The views expressed in this article are the views of the author.
America is, essentially, a nation of exiles. Since its inception, this nation has invited people of every lifestyle to join a community that, ideally, celebrates diversity of culture, ideas and nationalities. America strives to become a land of multiculturalism, promoting excellence. America is “a land of opportunity.” A “melting pot” of sorts.
But who is an American?
Primarily, the American identity holds roots within immigration. The core values America believes in must be grounded in a system that fairly assesses who is an American and who can be an American. Values like equality under the law and certain unalienable rights, including Life, Liberty and the Pursuit of Happiness are all key to the American identity.
Through our immigration system, we decide what an American is and who can be one. Fundamentally, our immigration system is both an entrance exam to America and a definition of who and what we define as American.
However, all throughout American history, these same values and “self-evident truths” were, and still are, revoked from people deemed unworthy. The powerful have monopolized the definition of an American. They use tactics of fearmongering and race-baiting to exclude others and disseminate hatred. They reinforce their message through anti-immigrant sentiment and legislation. They create harmful stereotypes and caricatures to mock the downtrodden and forgotten. They create systems and institutions to oppress the “other” in the name of Americanism.
People of all races stand abused at the hand of a nation that promised them a better life. All throughout history, minorities were rejected from the national identity, seen only as plagues or, in many cases, subhuman. From black people and the Three-Fifths Compromise of 1787, to the indigenous peoples and Native Americans during the Trail of Tears, to the Irish and “NINA” in the 1860s, to the Japanese and the internment camps during World War II, countless people—whether immigrants, refugees or native-born—stood on the outside looking in, denied the “unalienable rights” promised to them.
Even now, the current President and his administration push a narrative that certain immigrants cannot join the national identity. They reinforce these views with slander through the media. They demonize Latinx immigrants and refugees, capturing them as they plead for asylum. They treat refugees inhumanely. Children are separated from their parents and put in temporary facilities to sleep on the floor with fences, caging them in like animals. They have minimal access to basic hygiene like showers and toothbrushes. Meanwhile, their parents don’t know where they are or if they’re even safe.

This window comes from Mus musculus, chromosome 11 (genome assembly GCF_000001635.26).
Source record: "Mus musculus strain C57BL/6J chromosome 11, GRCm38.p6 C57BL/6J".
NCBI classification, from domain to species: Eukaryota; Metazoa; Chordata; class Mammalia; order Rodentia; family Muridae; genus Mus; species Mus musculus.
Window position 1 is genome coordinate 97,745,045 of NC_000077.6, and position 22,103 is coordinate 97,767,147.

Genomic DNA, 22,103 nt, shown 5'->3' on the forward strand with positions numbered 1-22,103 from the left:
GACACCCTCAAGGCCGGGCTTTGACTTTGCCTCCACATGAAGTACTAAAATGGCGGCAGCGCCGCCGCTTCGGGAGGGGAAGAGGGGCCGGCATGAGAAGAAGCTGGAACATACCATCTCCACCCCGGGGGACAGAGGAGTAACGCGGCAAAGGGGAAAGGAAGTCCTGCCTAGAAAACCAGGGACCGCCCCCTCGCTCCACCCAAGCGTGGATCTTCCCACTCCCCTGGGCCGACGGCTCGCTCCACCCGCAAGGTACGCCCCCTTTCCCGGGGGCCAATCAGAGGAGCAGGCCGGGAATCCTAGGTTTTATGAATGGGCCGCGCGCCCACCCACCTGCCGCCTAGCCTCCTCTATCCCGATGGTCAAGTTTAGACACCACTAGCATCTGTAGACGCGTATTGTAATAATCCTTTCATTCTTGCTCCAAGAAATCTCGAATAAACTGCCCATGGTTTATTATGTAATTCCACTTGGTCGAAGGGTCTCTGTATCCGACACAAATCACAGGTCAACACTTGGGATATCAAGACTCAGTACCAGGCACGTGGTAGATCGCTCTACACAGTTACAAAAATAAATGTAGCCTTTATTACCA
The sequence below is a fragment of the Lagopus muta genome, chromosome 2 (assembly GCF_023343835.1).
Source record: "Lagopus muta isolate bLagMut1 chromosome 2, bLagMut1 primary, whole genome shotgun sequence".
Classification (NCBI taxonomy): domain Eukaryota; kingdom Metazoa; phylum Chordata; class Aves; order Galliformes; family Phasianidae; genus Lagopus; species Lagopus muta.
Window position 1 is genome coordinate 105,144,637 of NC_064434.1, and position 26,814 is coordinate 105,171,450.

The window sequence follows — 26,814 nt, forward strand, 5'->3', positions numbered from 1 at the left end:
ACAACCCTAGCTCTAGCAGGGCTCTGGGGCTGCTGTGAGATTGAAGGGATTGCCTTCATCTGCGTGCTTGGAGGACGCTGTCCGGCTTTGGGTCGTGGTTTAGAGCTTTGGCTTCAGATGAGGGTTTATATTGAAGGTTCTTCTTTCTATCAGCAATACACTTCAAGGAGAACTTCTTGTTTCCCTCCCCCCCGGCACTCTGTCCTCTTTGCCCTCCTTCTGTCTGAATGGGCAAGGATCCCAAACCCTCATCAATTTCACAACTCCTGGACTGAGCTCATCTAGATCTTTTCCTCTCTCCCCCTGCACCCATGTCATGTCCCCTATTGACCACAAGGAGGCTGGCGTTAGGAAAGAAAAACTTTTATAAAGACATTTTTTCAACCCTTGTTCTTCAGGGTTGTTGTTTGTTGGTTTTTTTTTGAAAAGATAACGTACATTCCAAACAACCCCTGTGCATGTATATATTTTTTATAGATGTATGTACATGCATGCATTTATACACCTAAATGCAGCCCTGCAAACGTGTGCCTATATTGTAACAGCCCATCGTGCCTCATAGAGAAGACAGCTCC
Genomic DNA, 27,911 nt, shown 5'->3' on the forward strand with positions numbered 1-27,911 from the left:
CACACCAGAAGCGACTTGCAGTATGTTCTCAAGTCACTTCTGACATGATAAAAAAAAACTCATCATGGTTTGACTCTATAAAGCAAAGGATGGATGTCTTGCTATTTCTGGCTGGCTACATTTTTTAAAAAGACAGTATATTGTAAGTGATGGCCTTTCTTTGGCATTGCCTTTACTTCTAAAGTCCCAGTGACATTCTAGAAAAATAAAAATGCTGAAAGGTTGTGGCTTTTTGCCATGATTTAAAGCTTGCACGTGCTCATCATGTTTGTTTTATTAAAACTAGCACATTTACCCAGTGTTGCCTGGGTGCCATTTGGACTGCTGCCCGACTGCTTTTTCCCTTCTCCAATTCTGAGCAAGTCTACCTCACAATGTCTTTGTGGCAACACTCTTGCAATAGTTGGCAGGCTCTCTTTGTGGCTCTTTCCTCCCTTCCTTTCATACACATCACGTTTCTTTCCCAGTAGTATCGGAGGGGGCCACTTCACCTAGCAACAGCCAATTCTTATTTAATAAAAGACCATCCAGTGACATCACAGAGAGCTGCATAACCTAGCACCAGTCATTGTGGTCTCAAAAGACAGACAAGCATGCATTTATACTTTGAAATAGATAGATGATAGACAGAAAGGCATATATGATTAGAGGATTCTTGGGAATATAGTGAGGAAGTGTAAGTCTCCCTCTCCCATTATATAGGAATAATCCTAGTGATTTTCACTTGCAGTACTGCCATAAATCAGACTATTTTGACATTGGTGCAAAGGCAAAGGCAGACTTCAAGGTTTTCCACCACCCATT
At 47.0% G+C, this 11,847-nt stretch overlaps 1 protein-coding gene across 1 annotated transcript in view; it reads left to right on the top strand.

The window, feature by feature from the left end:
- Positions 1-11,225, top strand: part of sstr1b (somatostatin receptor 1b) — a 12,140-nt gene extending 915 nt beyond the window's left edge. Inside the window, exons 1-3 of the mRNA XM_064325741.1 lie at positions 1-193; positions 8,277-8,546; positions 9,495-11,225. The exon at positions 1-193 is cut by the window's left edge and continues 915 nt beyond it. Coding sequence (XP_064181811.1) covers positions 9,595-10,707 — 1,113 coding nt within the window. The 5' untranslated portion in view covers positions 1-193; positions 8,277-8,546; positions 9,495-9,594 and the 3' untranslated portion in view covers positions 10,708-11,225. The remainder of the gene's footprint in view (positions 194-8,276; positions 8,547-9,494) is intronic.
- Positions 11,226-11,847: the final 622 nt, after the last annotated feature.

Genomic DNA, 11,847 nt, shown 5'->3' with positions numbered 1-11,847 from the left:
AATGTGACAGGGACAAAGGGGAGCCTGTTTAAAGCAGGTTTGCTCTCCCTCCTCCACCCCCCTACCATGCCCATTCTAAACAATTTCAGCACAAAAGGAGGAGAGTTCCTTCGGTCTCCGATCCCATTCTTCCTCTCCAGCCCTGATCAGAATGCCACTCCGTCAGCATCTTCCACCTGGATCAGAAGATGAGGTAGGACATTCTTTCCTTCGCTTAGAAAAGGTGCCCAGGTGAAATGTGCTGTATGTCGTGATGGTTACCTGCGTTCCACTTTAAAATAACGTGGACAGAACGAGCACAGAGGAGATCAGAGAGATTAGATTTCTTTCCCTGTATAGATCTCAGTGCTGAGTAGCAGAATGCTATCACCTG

Immigration judges are backlogged for months because they are overwhelmed with too many cases. The average wait time to hear the result can last more than 500 days. Approximately two-thirds of all immigration cases result in deportation, and the chances are worse without legal representation. Actions like these rob immigrants of their decency, and the President has successfully sown the seeds of discontent and conflict.
The problem is that we have purposefully ignored the purpose of America. We are witnessing the grand manipulation of both the immigration system and national identity. The current immigration system is a rigged test, designed for those on the outside to never come in.
Under this system, only a certain few can qualify to be American. According to this administration, others are animals, rapists and murderers, or citizens of “shithole countries.” How we see one another controls the identity of this nation. Being American is more than just citizenship, of course, but our immigration invites others to take that first step to become American.
Our immigration system has always been a representation of what America could be, at its best. On the Statue of Liberty in Ellis Island, an excerpt from Emma Lazarus’ poem, “The New Colossus,” lives forever in bronze, prominently displayed for the world to see.
“Give me your tired, your poor,
Your huddled masses yearning to breathe free,
The wretched refuse of your teeming shore.
Send these, the homeless, tempest-tost to me,
I lift my lamp beside the golden door!”
We can still build that nation. It starts by realizing that our diversity makes us stronger. By reforming our immigration system, we reclaim our national identity and truly live out the values we set out to accomplish from the start.